Searching for anything related to the internment camps, I located a myriad of references to the Timbertown Follies, a musical event that took place on board the H.M.S. Timbertown (the staged performances) of this troupe.

Piecing together the activities of performers in the Timbertown Follies, I was keen to know if Andrew was a part of this troupe. This took me down another rabbit hole to investigate the Camp Magazines. There was one for Groningen. There are many written diaries, histories and articles about life at Groningen, Holland.

However, without digging deeper into Uncle Andy’s service records, I could not be sure that he spent any time there. His medals transcript revealed:

Andrew was definitely an internee as attested by this record sent to me from Horatio 2 at https://www.greatwarforum.org/

My research uncovered some images from the dramatic society performances and Andrew well may be among these here: Friends of the Royal Naval Division in WW 1.

I had recently been improving my skills of researching ancestral stories through old newspapers and was jolted into sudden awareness of where I might find Uncle Andy when I came across the name of this old newspaper: The Stage. This was relayed to me by a fellow genealogist in one of the many forums I frequent in social media. On further investigation, with the help of a fellow genealogist, we discovered his name mentioned in the role of ‘Lord High Everything Else, Pooh-Bah, in The Mikado performed by members of the Alliance Assurance Dramatic Society. This was revealed in the 1924 December edition of The Stage.

I was then sent a copy of a wonderful photo of his performance as part of the troupe. Andrew is standing centre back.

There is still more to be discovered about Andrew’s life pre and post WW1 but it seems that I will need to wait until the time is right for that to be revealed.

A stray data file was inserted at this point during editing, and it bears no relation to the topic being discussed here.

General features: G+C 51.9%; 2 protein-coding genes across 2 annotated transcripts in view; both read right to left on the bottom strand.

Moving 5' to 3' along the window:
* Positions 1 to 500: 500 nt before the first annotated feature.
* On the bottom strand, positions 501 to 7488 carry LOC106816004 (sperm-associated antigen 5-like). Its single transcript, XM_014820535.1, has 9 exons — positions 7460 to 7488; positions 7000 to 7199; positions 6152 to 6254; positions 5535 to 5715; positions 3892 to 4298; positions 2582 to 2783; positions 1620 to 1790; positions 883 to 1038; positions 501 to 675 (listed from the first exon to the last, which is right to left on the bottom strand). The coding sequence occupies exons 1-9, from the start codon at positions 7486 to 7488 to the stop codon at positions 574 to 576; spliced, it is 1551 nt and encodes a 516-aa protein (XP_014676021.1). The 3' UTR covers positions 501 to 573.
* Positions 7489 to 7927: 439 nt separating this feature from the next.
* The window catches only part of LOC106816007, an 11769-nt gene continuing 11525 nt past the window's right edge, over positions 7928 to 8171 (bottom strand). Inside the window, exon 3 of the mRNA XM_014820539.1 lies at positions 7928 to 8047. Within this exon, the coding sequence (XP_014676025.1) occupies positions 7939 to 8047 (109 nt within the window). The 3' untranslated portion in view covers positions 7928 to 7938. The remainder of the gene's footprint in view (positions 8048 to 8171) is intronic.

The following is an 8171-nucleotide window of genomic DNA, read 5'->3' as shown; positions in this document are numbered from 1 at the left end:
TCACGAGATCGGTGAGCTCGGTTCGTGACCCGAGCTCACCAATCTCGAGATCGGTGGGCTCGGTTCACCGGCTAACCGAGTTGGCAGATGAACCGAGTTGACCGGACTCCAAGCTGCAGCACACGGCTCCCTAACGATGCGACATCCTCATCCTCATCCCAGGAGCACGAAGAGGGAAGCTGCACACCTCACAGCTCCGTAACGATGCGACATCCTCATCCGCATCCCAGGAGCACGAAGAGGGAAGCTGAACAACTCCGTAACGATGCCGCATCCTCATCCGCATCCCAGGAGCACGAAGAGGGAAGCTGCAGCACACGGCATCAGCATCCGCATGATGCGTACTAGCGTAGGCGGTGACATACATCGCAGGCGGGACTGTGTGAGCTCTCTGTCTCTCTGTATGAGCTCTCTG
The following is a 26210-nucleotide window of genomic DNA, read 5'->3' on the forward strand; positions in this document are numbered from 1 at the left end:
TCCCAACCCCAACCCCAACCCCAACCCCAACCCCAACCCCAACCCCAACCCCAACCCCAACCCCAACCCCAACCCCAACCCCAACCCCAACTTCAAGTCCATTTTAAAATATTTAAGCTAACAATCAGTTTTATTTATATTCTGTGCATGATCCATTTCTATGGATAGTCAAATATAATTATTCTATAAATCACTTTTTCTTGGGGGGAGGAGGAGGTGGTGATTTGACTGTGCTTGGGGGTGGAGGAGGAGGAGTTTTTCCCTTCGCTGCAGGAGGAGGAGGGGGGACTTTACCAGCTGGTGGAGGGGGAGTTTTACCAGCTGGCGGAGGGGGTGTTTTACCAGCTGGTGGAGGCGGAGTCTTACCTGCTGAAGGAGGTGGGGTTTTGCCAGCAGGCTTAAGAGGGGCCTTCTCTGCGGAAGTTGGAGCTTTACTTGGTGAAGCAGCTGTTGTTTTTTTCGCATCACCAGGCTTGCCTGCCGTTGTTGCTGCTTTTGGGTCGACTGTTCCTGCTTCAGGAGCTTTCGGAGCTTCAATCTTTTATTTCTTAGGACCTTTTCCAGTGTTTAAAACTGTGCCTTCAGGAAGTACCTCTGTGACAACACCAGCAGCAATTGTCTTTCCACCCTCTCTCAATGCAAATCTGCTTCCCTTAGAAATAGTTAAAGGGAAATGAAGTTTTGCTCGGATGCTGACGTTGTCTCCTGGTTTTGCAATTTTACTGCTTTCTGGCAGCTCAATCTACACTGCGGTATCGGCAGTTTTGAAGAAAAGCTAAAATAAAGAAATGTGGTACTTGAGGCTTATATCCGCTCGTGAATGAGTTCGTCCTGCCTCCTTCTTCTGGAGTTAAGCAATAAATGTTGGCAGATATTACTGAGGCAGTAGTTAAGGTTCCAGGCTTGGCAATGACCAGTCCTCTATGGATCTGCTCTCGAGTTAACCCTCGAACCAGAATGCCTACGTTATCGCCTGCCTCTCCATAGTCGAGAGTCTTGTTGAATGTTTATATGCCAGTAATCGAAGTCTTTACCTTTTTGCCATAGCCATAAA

Andrew Ralph Cutting, my great uncle Andy, was born in Kingston-on-Thames in 1888, son of Harry Cutting my great, great grandfather. Andrew died in November 1930 of Tuberculosis at the Brompton Hospital Sanitorium.

Acknowledgements: thanks to my Genealogist friends for their help in discovering the history of Able Seaman, Andrew Ralph Cutting; thanks to the many family tributes that abound on the internet where the exploits of the Groningen Internees are displayed; thanks to the many articles and references provided by the military archives.

Tip of the Day:

Your ancestors will reveal themselves

to you when the time is right! Just keep digging!

3 thoughts on “Great Uncle Andy

Your thoughts are welcomed here!

Please log in using one of these methods to post your comment:

WordPress.com Logo

You are commenting using your WordPress.com account. Log Out /  Change )

Twitter picture

You are commenting using your Twitter account. Log Out /  Change )

Facebook photo

You are commenting using your Facebook account. Log Out /  Change )

Connecting to %s

This site uses Akismet to reduce spam. Learn how your comment data is processed.